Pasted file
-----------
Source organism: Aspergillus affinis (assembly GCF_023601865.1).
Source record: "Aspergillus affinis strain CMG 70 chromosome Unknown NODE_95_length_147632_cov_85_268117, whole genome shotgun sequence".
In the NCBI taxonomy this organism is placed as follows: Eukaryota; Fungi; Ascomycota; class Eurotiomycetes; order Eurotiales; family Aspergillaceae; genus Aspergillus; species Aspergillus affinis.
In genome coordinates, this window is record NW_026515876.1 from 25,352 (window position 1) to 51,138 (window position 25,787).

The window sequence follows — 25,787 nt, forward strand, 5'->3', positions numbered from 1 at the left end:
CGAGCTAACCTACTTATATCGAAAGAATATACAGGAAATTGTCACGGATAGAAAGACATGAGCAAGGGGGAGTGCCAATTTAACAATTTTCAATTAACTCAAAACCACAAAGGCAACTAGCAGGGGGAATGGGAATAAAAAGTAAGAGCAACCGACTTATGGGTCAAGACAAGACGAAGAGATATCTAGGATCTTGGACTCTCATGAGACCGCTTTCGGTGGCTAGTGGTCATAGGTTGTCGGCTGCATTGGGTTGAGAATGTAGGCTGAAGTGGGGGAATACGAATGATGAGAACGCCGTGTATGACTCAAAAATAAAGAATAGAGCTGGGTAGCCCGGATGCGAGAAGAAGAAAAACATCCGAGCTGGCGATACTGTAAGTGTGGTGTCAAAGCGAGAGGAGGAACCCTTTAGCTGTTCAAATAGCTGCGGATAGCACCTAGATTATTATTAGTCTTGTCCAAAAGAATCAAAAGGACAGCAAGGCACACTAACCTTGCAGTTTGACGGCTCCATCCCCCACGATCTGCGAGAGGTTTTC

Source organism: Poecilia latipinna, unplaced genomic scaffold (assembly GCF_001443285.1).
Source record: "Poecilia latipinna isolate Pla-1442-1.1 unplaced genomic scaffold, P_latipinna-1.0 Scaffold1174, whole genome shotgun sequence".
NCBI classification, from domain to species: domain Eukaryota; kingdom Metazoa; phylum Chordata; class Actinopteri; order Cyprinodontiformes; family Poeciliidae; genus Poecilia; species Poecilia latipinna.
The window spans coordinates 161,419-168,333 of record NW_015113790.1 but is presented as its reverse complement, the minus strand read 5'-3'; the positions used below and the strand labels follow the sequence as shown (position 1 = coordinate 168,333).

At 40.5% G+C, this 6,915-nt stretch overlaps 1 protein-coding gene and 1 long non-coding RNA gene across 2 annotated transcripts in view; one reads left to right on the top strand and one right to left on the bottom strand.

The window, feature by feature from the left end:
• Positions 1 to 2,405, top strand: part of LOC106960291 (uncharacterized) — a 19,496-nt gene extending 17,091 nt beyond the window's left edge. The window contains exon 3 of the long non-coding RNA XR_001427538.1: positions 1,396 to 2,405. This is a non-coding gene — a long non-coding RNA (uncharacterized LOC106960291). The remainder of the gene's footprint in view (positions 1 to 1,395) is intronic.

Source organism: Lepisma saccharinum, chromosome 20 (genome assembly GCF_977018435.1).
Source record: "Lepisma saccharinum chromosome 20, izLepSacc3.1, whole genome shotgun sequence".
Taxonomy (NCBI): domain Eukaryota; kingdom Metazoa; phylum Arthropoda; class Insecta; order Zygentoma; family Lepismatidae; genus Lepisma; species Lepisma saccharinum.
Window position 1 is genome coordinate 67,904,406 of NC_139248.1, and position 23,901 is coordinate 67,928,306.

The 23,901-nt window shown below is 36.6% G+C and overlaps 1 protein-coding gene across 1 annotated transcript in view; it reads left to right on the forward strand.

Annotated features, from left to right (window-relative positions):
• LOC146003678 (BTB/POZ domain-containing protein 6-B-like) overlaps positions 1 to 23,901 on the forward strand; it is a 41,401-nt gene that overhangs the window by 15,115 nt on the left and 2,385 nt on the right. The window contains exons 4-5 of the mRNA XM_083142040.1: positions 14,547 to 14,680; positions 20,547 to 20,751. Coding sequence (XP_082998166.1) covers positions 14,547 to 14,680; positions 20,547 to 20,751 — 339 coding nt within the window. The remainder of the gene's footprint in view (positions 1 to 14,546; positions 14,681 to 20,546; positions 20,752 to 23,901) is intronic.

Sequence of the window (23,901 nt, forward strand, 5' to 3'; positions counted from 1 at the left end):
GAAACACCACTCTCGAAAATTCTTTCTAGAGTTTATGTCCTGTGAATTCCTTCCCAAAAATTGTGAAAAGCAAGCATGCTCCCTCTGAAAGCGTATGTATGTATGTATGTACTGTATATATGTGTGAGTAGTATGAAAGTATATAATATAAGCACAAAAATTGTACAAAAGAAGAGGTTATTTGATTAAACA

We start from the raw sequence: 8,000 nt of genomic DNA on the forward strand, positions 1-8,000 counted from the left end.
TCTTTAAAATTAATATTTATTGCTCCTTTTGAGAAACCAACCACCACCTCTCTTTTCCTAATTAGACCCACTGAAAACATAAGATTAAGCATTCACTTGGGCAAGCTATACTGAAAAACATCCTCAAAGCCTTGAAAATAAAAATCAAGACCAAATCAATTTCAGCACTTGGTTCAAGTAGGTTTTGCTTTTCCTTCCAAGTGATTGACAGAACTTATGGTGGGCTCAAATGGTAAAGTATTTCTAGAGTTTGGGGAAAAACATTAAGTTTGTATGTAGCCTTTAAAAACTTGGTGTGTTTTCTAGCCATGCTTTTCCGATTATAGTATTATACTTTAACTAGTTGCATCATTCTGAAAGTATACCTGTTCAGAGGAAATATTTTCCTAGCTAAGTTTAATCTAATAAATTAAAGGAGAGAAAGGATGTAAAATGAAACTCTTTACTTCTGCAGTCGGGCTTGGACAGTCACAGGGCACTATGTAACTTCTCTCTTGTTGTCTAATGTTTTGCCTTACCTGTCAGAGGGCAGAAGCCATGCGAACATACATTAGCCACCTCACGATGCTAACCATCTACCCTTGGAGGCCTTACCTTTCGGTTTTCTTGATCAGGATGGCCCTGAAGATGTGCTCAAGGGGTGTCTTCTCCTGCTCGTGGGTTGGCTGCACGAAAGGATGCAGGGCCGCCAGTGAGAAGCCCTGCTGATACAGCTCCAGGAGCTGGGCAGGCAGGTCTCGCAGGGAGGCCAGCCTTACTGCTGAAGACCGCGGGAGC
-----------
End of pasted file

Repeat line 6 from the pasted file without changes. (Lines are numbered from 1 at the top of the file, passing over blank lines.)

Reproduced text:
CGAGCTAACCTACTTATATCGAAAGAATATACAGGAAATTGTCACGGATAGAAAGACATGAGCAAGGGGGAGTGCCAATTTAACAATTTTCAATTAACTCAAAACCACAAAGGCAACTAGCAGGGGGAATGGGAATAAAAAGTAAGAGCAACCGACTTATGGGTCAAGACAAGACGAAGAGATATCTAGGATCTTGGACTCTCATGAGACCGCTTTCGGTGGCTAGTGGTCATAGGTTGTCGGCTGCATTGGGTTGAGAATGTAGGCTGAAGTGGGGGAATACGAATGATGAGAACGCCGTGTATGACTCAAAAATAAAGAATAGAGCTGGGTAGCCCGGATGCGAGAAGAAGAAAAACATCCGAGCTGGCGATACTGTAAGTGTGGTGTCAAAGCGAGAGGAGGAACCCTTTAGCTGTTCAAATAGCTGCGGATAGCACCTAGATTATTATTAGTCTTGTCCAAAAGAATCAAAAGGACAGCAAGGCACACTAACCTTGCAGTTTGACGGCTCCATCCCCCACGATCTGCGAGAGGTTTTC